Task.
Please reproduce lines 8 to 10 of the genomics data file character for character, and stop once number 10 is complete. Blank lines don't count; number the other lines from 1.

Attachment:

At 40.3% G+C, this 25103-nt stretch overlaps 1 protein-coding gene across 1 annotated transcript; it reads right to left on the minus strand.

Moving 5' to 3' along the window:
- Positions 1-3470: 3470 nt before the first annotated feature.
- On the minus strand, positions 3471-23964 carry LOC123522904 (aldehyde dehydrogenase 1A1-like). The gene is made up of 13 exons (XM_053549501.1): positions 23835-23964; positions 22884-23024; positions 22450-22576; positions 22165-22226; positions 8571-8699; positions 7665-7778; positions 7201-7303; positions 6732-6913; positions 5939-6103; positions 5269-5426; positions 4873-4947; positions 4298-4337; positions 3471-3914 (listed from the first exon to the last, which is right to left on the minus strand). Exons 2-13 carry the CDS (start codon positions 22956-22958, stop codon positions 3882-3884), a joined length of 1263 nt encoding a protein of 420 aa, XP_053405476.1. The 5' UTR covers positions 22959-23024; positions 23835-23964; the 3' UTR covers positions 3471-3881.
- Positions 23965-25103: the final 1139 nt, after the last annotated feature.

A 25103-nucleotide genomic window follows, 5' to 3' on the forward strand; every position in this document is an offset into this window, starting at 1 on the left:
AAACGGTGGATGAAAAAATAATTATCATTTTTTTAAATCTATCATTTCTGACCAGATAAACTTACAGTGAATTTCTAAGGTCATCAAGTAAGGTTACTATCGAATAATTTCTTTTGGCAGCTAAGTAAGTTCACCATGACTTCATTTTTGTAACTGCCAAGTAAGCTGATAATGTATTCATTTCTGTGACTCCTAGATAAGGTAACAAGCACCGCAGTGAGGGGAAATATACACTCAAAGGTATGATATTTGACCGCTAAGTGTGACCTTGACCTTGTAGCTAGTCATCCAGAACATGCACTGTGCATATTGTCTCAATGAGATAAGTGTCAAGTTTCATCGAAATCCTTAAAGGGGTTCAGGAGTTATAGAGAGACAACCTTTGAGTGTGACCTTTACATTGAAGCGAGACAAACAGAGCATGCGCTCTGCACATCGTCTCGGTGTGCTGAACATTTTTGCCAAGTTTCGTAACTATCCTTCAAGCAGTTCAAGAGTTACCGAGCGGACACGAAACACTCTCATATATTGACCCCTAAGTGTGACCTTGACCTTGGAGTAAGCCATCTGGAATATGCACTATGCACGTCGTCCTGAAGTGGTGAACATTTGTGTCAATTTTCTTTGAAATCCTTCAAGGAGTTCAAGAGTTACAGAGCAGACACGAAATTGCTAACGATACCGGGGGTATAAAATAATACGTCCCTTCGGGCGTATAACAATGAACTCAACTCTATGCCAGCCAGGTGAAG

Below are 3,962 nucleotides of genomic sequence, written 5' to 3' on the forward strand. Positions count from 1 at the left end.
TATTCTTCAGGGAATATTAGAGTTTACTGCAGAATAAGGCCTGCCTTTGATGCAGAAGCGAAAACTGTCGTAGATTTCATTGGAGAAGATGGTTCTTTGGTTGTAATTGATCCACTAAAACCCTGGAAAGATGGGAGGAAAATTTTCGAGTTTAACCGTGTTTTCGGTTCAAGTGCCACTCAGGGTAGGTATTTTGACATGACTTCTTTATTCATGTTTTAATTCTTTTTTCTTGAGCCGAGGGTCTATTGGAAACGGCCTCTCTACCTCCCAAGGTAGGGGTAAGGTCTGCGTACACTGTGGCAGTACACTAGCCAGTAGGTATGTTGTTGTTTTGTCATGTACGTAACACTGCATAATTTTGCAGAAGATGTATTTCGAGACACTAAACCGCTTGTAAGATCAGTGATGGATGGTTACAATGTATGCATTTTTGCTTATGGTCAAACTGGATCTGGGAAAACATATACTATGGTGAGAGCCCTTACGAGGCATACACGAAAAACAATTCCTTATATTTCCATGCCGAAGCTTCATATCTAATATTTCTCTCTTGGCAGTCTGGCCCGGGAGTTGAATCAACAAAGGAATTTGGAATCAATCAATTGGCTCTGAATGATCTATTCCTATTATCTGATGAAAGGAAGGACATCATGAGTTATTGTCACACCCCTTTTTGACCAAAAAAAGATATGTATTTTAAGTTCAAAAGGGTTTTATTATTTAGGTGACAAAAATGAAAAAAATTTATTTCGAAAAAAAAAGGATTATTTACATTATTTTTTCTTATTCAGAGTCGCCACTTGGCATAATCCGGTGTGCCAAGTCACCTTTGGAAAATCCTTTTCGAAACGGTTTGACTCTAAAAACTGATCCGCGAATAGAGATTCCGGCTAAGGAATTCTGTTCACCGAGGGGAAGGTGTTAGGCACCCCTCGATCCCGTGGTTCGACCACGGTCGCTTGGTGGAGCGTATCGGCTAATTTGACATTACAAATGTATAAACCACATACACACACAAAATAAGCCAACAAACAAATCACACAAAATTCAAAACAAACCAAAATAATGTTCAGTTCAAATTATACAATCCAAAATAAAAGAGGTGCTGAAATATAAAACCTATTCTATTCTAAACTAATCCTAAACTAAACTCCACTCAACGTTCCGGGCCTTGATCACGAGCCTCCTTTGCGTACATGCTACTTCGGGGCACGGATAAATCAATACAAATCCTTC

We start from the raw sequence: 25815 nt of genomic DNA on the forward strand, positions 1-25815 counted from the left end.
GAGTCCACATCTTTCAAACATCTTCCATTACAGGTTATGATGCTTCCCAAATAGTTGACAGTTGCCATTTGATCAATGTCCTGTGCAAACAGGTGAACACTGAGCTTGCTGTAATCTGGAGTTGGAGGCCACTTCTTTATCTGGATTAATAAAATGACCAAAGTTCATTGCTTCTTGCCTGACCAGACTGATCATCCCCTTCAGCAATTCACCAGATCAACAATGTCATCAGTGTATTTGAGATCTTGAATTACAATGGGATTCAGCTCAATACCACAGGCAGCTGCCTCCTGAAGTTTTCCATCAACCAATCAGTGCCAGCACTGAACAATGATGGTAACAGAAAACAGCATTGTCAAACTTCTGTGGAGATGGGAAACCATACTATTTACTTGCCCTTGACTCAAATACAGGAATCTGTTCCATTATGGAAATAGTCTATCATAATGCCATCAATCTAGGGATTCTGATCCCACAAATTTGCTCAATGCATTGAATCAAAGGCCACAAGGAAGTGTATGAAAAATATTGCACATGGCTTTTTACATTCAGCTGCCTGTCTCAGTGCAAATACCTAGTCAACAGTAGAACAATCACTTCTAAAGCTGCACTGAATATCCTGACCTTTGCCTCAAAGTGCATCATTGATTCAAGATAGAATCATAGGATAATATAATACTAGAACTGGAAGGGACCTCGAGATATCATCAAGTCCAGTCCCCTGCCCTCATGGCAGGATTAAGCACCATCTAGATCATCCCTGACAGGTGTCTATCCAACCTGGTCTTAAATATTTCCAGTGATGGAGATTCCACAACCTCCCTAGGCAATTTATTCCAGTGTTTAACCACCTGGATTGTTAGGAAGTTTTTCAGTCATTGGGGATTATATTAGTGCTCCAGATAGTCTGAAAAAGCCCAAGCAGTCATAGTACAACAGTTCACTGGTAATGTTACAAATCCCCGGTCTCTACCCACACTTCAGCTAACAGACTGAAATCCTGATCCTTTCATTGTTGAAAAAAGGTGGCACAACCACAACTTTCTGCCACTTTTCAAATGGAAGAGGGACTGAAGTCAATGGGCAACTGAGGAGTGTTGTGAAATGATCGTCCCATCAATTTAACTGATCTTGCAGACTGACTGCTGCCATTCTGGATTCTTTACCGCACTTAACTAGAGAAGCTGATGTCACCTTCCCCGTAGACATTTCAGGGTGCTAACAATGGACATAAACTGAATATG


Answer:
Below are 3,962 nucleotides of genomic sequence, written 5' to 3' on the forward strand. Positions count from 1 at the left end.
TATTCTTCAGGGAATATTAGAGTTTACTGCAGAATAAGGCCTGCCTTTGATGCAGAAGCGAAAACTGTCGTAGATTTCATTGGAGAAGATGGTTCTTTGGTTGTAATTGATCCACTAAAACCCTGGAAAGATGGGAGGAAAATTTTCGAGTTTAACCGTGTTTTCGGTTCAAGTGCCACTCAGGGTAGGTATTTTGACATGACTTCTTTATTCATGTTTTAATTCTTTTTTCTTGAGCCGAGGGTCTATTGGAAACGGCCTCTCTACCTCCCAAGGTAGGGGTAAGGTCTGCGTACACTGTGGCAGTACACTAGCCAGTAGGTATGTTGTTGTTTTGTCATGTACGTAACACTGCATAATTTTGCAGAAGATGTATTTCGAGACACTAAACCGCTTGTAAGATCAGTGATGGATGGTTACAATGTATGCATTTTTGCTTATGGTCAAACTGGATCTGGGAAAACATATACTATGGTGAGAGCCCTTACGAGGCATACACGAAAAACAATTCCTTATATTTCCATGCCGAAGCTTCATATCTAATATTTCTCTCTTGGCAGTCTGGCCCGGGAGTTGAATCAACAAAGGAATTTGGAATCAATCAATTGGCTCTGAATGATCTATTCCTATTATCTGATGAAAGGAAGGACATCATGAGTTATTGTCACACCCCTTTTTGACCAAAAAAAGATATGTATTTTAAGTTCAAAAGGGTTTTATTATTTAGGTGACAAAAATGAAAAAAATTTATTTCGAAAAAAAAAGGATTATTTACATTATTTTTTCTTATTCAGAGTCGCCACTTGGCATAATCCGGTGTGCCAAGTCACCTTTGGAAAATCCTTTTCGAAACGGTTTGACTCTAAAAACTGATCCGCGAATAGAGATTCCGGCTAAGGAATTCTGTTCACCGAGGGGAAGGTGTTAGGCACCCCTCGATCCCGTGGTTCGACCACGGTCGCTTGGTGGAGCGTATCGGCTAATTTGACATTACAAATGTATAAACCACATACACACACAAAATAAGCCAACAAACAAATCACACAAAATTCAAAACAAACCAAAATAATGTTCAGTTCAAATTATACAATCCAAAATAAAAGAGGTGCTGAAATATAAAACCTATTCTATTCTAAACTAATCCTAAACTAAACTCCACTCAACGTTCCGGGCCTTGATCACGAGCCTCCTTTGCGTACATGCTACTTCGGGGCACGGATAAATCAATACAAATCCTTC

We start from the raw sequence: 25815 nt of genomic DNA on the forward strand, positions 1-25815 counted from the left end.